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Savings, Goals, and Rewards: The Trifecta of Success

Posted by : Premraj | Posted on : Wednesday, July 26, 2017


The only way I’ve been successful at saving money is by having a combination of big, lofty goals and regular rewards. The goals give me a reason to save so I’m less likely to spend out of boredom or feeling the need to “get ahead” when I find a deal (as great as they may be). The regular rewards deliver a small dose of good feeling so it doesn’t feel like I’m saving to no end and used to reinforce my decision.

You see, we lose our minds when shopping. Our brains release dopamine to feel good and we’ve somehow linked that to shopping. Add in how easy it is to shop online and you can begin to see why our culture has a compulsion toward compulsive spending. Plus, marketing and advertising does a number on convincing us to buy, buy, buy, as well.

Whenever I consider a purchase I think of two things:

— What’s the lifetime value of this item?

— Does it play into my overall goals?

An example of this would be subscribing to an affordable, a-la-carte cable tv package after an appropriate amount of research. I know I’ll get good use out of it for entertainment purposes. The dollar-per-entertainment is very high. The service also helps me to save money from going out too frequently since it’s cozy to stay in, make popcorn, and veg out in front of the TV. Win, win as far as investment and savings go.

There are many short, medium, and long-term goals that rely on products and/or services:

— Career (vehicle, insurance, gas)

— Retirement (investment portfolios, caregiving, medications)

— School (supplies, computer, phone)

When you understand your goals you’re able to break the process of achieving them into smaller chunks which makes it more likely you’ll reach them. Within these chunks you’ll notice a need for goods and services to help you along the way. So, by knowing what items align with goals you can better prepare for your financial future, set rewards, and save along the way.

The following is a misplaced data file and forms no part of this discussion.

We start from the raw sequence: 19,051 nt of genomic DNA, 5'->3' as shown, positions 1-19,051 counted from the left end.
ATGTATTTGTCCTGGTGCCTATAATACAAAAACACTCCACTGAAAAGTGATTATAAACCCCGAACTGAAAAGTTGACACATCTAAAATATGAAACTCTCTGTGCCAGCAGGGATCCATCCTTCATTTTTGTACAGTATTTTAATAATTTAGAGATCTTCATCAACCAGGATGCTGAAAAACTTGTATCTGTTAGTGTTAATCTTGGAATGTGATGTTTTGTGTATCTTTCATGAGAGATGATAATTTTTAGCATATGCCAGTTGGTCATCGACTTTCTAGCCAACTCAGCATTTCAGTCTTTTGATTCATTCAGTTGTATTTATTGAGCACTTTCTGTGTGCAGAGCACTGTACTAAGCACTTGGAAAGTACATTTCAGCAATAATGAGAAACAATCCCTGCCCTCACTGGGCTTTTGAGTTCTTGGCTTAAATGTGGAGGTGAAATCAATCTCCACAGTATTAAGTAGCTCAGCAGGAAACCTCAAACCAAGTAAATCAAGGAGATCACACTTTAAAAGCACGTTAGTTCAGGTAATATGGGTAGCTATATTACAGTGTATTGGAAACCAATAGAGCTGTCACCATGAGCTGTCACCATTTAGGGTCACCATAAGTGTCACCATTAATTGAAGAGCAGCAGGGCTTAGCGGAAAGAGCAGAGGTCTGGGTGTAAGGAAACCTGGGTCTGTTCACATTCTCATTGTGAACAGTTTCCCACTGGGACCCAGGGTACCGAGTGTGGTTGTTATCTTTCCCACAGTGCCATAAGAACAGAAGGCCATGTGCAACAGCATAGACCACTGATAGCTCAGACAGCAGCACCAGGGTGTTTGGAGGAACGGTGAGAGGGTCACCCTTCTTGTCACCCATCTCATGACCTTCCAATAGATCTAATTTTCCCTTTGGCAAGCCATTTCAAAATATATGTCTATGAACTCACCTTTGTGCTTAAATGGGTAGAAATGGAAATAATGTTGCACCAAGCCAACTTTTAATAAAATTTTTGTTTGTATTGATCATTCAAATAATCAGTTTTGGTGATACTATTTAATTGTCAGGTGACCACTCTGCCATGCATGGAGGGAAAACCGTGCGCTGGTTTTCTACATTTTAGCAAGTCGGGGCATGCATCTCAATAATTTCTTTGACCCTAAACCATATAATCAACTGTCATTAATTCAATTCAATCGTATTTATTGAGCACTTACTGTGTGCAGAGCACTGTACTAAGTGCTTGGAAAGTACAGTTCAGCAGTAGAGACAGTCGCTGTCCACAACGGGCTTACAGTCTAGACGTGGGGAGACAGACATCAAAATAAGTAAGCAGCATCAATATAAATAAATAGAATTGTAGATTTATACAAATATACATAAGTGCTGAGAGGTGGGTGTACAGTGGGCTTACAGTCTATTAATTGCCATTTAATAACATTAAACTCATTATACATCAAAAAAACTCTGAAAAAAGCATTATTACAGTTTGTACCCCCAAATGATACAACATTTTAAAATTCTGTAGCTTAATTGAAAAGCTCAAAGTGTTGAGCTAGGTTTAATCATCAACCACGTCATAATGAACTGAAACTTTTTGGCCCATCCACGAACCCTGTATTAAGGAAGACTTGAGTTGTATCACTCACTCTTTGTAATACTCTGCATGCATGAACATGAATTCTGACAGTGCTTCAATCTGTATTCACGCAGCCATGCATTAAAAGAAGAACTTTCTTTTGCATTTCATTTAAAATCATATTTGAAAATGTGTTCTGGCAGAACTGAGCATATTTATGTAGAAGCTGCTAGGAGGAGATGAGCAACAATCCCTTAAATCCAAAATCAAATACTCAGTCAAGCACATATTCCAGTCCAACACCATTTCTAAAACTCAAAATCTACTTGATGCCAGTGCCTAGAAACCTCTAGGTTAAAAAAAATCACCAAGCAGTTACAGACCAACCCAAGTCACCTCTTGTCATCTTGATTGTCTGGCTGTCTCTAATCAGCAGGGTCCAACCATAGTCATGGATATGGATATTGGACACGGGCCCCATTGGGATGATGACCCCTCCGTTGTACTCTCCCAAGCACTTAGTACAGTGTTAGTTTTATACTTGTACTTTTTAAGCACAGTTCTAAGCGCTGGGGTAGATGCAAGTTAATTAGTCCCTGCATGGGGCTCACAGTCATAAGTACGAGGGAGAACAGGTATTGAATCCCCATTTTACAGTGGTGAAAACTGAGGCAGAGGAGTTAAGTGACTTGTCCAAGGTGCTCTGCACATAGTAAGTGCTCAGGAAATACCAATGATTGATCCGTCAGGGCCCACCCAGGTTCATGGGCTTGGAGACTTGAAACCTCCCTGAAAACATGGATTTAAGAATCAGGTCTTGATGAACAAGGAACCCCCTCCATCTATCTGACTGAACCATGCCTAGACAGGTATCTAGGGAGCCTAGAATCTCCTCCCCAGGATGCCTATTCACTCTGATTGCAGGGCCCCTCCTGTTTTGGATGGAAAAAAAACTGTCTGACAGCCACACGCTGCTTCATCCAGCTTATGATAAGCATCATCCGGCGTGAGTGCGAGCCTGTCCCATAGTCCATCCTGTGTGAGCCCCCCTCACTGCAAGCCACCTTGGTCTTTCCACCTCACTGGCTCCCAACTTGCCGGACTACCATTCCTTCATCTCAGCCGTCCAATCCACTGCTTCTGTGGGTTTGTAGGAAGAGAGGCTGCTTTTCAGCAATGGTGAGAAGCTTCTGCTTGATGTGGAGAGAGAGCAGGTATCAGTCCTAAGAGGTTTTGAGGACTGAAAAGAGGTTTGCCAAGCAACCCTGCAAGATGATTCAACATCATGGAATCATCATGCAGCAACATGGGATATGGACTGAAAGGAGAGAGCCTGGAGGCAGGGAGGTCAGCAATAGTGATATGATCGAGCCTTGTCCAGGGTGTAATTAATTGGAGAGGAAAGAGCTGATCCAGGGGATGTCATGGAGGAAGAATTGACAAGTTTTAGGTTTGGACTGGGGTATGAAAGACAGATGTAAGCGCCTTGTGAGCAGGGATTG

It’s this, essentially: You’re less likely to be blindsided by an unexpected expense.

I would recommend setting 5-10% of your take-home income (after bills) to go toward rewards. These rewards are little reminders that you’re making progress and to ease the mental burden of saving due to an “itch” that’s typically “scratched” through shopping.

Small rewards should match the direction you’re going:

— A better computer to increase power during studies

— A night out after a tremendously successful week of work

— A weekend trip upon completion of milestone in life

You see what I’m getting at?

The large goals are often enough to motivate very driven people but let’s be real with ourselves and own up to the fact we’re usually getting there slower. That’s okay. The big goals are there to give us a general lane to take while the rewards are like stopping off to “top up” on the mental fuel to keep going.

We’ve all seen lists like “101 ways to save money”. They’re good and all but I don’t recommend doing the ones that take more effort than what’s going to be saved. Focus on the big wins (basically). This is by doing things like renegotiating loan interest rates, cutting grocery bills, and opting for cheaper services.

You’ve now hit the trifecta:

— Money is being saved

— Money saved is used on the necessities to reach big goals

— Money spent keeps you focused on saving, reaching milestones, and finding success

I guess to sum it up it would be this: Money becomes less of a problem in the journey throughout life when you make it work in your favor – find the correlation between your dreams and finances to find the sweet spot that will make it happen.

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